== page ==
The Joy in Wisdom


This week we continue and finish reading Wisdom (or the Wisdom of Solomon). This book fascinates me because though its author was interested in it being associated with King Solomon. David deSilva notes, “Solomon was the quintessential sage in Israelite tradition, and so it is not surprising to find anonymous sages continuing to attribute their writings to the patron saint of Jewish wisdom.” (p. 22) It is generally believed it was written around the time of Jesus in Alexandria, and though at least one canon places it in the New Testament, it is unknown whether or not the writers of New Testament books were familiar with it. 

What questions do you have about the Apocryphal (or deutero-canonical) books of the Bible?


We’re reading Phillips Theological Seminary’s Advent devotional for our prayer time this advent. We’re already at Week 3, Joy. I don’t know about you, but sometimes I have to get under or beyond some things in order to get to the joy in life. I mean, life simply is what it is, and it’s not all fun and games – the way the world is set up seems like it might be a recipe for extinguishing joy. As Dr. John Thomas puts it, “Finding joy in life can be a challenge for most people. Although the Advent season promises ‘Joy to the World,’ many Christians in the United States [and I would say, a lot of others who don’t claim Christianity] struggle to find meaning and purpose in their lives.” But a little bit later he reminds us how to find and reclaim joy – that “…the joy of God has always been intended to be shared with the rest of the world, not with the privileged few.”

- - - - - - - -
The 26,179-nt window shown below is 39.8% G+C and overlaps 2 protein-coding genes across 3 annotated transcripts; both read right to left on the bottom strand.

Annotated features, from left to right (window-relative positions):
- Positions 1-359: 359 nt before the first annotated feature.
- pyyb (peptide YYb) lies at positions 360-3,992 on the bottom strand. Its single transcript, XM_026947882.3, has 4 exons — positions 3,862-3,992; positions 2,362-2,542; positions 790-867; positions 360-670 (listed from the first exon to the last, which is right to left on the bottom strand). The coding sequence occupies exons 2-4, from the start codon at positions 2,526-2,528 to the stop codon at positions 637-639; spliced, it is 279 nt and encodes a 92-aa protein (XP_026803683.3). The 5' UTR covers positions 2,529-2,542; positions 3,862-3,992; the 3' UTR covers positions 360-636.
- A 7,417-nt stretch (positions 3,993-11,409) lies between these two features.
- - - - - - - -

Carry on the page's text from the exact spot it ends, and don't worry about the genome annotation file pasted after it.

Where do you find joy in your life and our world? And how will you share your joy with the rest of the world?


This week we begin Part 2,  “Managing Your Time,” Chapter 1, “The Value of Time” of The Lifelong Activist. Rettig encourages us to value our time as much as we do our money, reminding us that well-spent time moves us closer to our goals. I find that time is more precious to me, the less of it I feel like I have, and as I get older it seems like time slips faster and faster away, simply impossible to hold onto. And so as time is so precious, we may reflect on what we can do to make the best use of the finite time we have on this earth.

How do you spend and use your time? On what would you like to spend more time? On what would you like to spend less?

Check out the Find Your FBCO Map to find your local faith-based community organizing affiliate and connect with the people who are working together to live out their dreams of a more just world! What’s going on in your living of the Gospel? Let us know in the comments, in our e-mail discussion group, or on social media.